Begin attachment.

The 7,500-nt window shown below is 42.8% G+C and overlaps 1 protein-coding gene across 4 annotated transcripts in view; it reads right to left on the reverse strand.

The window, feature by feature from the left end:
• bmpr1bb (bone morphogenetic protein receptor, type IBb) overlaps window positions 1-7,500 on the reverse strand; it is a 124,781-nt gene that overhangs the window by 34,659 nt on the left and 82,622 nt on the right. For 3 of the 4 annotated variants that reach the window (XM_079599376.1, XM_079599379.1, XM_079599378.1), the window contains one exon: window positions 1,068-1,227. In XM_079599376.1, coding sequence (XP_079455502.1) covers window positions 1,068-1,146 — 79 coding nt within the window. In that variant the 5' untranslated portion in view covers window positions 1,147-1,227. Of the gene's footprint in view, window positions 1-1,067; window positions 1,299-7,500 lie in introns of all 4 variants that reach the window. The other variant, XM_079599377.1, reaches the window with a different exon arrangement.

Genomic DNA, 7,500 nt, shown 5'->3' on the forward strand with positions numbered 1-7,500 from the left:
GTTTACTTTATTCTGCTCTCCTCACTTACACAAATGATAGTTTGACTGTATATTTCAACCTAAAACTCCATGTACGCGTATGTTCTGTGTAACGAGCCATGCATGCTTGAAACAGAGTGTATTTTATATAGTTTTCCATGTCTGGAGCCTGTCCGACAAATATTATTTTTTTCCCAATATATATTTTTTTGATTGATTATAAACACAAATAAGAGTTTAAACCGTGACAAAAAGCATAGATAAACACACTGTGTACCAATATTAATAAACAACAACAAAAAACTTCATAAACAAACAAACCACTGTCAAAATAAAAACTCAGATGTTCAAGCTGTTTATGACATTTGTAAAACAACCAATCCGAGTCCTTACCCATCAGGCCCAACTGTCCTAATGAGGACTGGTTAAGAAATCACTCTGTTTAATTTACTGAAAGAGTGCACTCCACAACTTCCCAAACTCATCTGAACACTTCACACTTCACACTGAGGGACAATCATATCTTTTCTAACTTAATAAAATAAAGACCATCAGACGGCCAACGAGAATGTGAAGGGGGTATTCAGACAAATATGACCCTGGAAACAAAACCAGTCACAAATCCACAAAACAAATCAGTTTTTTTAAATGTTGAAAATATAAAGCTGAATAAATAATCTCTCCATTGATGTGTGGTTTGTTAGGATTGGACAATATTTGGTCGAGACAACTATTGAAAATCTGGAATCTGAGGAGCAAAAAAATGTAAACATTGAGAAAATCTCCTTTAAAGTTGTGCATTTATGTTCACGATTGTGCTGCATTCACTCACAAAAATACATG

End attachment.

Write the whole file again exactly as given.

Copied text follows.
The 7,500-nt window shown below is 42.8% G+C and overlaps 1 protein-coding gene across 4 annotated transcripts in view; it reads right to left on the reverse strand.

The window, feature by feature from the left end:
• bmpr1bb (bone morphogenetic protein receptor, type IBb) overlaps window positions 1-7,500 on the reverse strand; it is a 124,781-nt gene that overhangs the window by 34,659 nt on the left and 82,622 nt on the right. For 3 of the 4 annotated variants that reach the window (XM_079599376.1, XM_079599379.1, XM_079599378.1), the window contains one exon: window positions 1,068-1,227. In XM_079599376.1, coding sequence (XP_079455502.1) covers window positions 1,068-1,146 — 79 coding nt within the window. In that variant the 5' untranslated portion in view covers window positions 1,147-1,227. Of the gene's footprint in view, window positions 1-1,067; window positions 1,299-7,500 lie in introns of all 4 variants that reach the window. The other variant, XM_079599377.1, reaches the window with a different exon arrangement.

Genomic DNA, 7,500 nt, shown 5'->3' on the forward strand with positions numbered 1-7,500 from the left:
GTTTACTTTATTCTGCTCTCCTCACTTACACAAATGATAGTTTGACTGTATATTTCAACCTAAAACTCCATGTACGCGTATGTTCTGTGTAACGAGCCATGCATGCTTGAAACAGAGTGTATTTTATATAGTTTTCCATGTCTGGAGCCTGTCCGACAAATATTATTTTTTTCCCAATATATATTTTTTTGATTGATTATAAACACAAATAAGAGTTTAAACCGTGACAAAAAGCATAGATAAACACACTGTGTACCAATATTAATAAACAACAACAAAAAACTTCATAAACAAACAAACCACTGTCAAAATAAAAACTCAGATGTTCAAGCTGTTTATGACATTTGTAAAACAACCAATCCGAGTCCTTACCCATCAGGCCCAACTGTCCTAATGAGGACTGGTTAAGAAATCACTCTGTTTAATTTACTGAAAGAGTGCACTCCACAACTTCCCAAACTCATCTGAACACTTCACACTTCACACTGAGGGACAATCATATCTTTTCTAACTTAATAAAATAAAGACCATCAGACGGCCAACGAGAATGTGAAGGGGGTATTCAGACAAATATGACCCTGGAAACAAAACCAGTCACAAATCCACAAAACAAATCAGTTTTTTTAAATGTTGAAAATATAAAGCTGAATAAATAATCTCTCCATTGATGTGTGGTTTGTTAGGATTGGACAATATTTGGTCGAGACAACTATTGAAAATCTGGAATCTGAGGAGCAAAAAAATGTAAACATTGAGAAAATCTCCTTTAAAGTTGTGCATTTATGTTCACGATTGTGCTGCATTCACTCACAAAAATACATG